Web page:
While the county claims there is plenty of opportunity for future growth in designated areas, it grants community plans and planning groups the right to veto higher density projects. It also prevents any adjustments to the general plan until there is another comprehensive review. It has been nearly 30 years between general plan updates.
The BIA is urging all private property owners to attend the Wednesday, October 20th hearing and voice their concern with the draft general plan. For more information, contact Matt Adams at the BIA.
The Building Industry Association Political Action Committee has released it’s Voter Guide for the November 2, 2010 General Election. The voter guide is part of its continuing effort to inform industry members on the key candidates and issues that will directly affect our future and economic recovery. The Voter Guide is available on line and at the BIA offices. The BIA-PAC and the Political Communications Committee of the BIA have worked for months interviewing dozens of candidates and analyzing local and state ballot propositions. BIA members are encouraged to visit the Politics and Elections page of the BIA website for all the latest information on candidates and issues.
The day after Labor Day is traditionally when political candidates ratchet up their campaigns for the November General Election. This time, with 55 days remaining, a sour economy, a host of seats up for grabs and a clearly agitated electorate, the November election could be one for the history books. From taxes to global warming, voters have no shortage of issues to decide upon.
Locally, the key race will be who will replace termed out city councilmember Donna Frye in San Diego’s 6th district. Lorie Zapf, a local community activist and small business owner takes on former State Assemblyman Howard Wayne. Expect a spirited race as business and unions weigh in on this critical city council seat.
County Supervisors Bill Horn and Ron Roberts head to runoff elections despite beating their June opponents by a two to one margin but falling just shy of the 50% magic number needed to win outright and avoid a November campaign.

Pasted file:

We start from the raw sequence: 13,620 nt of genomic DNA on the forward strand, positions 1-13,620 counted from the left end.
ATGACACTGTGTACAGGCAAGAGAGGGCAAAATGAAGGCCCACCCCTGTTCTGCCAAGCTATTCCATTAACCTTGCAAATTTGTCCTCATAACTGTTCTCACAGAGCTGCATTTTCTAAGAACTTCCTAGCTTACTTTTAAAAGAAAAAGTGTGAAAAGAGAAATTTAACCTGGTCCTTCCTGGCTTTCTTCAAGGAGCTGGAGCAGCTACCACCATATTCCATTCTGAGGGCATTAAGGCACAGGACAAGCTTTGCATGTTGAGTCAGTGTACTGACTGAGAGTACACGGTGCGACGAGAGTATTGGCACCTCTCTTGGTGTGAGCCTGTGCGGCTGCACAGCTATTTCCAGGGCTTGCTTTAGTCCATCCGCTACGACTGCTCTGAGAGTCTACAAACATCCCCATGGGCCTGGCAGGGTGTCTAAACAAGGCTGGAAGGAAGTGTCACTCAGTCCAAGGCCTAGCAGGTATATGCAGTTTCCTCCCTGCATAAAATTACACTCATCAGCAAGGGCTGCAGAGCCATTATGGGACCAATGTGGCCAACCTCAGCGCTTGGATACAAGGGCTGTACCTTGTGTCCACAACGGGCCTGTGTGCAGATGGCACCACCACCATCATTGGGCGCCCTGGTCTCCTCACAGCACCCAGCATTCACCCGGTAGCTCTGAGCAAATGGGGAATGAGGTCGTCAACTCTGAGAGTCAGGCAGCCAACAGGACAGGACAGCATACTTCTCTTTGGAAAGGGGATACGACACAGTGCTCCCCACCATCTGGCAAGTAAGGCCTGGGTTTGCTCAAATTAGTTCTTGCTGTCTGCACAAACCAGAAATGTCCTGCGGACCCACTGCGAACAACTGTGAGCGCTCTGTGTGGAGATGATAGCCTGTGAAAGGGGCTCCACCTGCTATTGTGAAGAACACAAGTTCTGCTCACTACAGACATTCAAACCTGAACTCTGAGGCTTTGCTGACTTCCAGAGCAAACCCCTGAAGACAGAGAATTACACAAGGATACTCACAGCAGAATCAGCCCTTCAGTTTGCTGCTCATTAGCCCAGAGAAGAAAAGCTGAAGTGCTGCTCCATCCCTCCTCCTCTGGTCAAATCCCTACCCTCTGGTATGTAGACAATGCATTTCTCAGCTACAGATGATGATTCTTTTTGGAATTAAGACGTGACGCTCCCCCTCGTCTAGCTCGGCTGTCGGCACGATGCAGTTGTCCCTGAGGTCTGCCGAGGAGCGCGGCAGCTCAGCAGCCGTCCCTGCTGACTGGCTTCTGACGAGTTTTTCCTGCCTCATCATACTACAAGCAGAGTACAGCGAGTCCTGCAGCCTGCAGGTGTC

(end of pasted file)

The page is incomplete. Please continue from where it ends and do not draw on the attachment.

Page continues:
Despite double digit unemployment and an economic recovery that appears more as a mirage than anything else, San Diego voters will decide on a 1/2 cent tax increase that a majority of councilmembers believe is necessary to help balance the city’s books. And the San Diego School District is asking for a $98 parcel tax to help with the district’s financial woes.
There are 21 propositions on the ballot with 9 dealing with state issues and 12 divided among local cities. Most notable include a prohibition on mandatory Project Labor Agreements in San Diego County, a suspension of the state’s job killing mandates to thwart global warming and a proposition that will eliminate the 2/3rd vote requirement for lawmakers to pass a state budget.
BIA’s Political Communications Committee is working diligently to interview candidates and evaluate many of the propositions in order to provide our members with important information prior to election day.
Watch for the BIAPAC November Election Voter Guide, scheduled for release in early October.
The County Board of Supervisors gave the final go ahead for the Fair and Open Competition Initiative to appear on the November General Election Ballot. The initiative will prohibit mandatory Project Labor Agreements on all county projects. It was adopted on a 4 to 1 vote, with Supervisor Greg Cox again being to lone dissenting vote. It is anticipated that local labor unions will mount a campaign against the initiative heading into the November elections.